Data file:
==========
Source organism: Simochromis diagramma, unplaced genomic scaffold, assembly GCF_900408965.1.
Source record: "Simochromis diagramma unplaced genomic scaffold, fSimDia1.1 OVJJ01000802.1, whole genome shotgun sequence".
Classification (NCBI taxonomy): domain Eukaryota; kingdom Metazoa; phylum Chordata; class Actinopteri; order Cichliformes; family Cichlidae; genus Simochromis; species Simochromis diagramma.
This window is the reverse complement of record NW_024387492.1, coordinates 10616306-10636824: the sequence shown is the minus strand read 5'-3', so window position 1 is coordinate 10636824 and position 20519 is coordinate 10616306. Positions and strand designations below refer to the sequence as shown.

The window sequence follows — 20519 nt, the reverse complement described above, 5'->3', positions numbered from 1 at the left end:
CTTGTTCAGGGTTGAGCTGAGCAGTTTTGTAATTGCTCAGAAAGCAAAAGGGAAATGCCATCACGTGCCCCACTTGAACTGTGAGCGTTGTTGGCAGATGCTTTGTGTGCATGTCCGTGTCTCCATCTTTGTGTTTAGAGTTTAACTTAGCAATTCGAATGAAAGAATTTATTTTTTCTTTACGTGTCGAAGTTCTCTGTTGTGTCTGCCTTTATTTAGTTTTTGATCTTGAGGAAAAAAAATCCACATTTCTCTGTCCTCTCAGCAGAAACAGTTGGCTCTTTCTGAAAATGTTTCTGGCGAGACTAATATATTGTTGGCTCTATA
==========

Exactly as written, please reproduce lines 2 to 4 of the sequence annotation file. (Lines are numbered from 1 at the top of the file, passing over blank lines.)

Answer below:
Source record: "Simochromis diagramma unplaced genomic scaffold, fSimDia1.1 OVJJ01000802.1, whole genome shotgun sequence".
Classification (NCBI taxonomy): domain Eukaryota; kingdom Metazoa; phylum Chordata; class Actinopteri; order Cichliformes; family Cichlidae; genus Simochromis; species Simochromis diagramma.
This window is the reverse complement of record NW_024387492.1, coordinates 10616306-10636824: the sequence shown is the minus strand read 5'-3', so window position 1 is coordinate 10636824 and position 20519 is coordinate 10616306. Positions and strand designations below refer to the sequence as shown.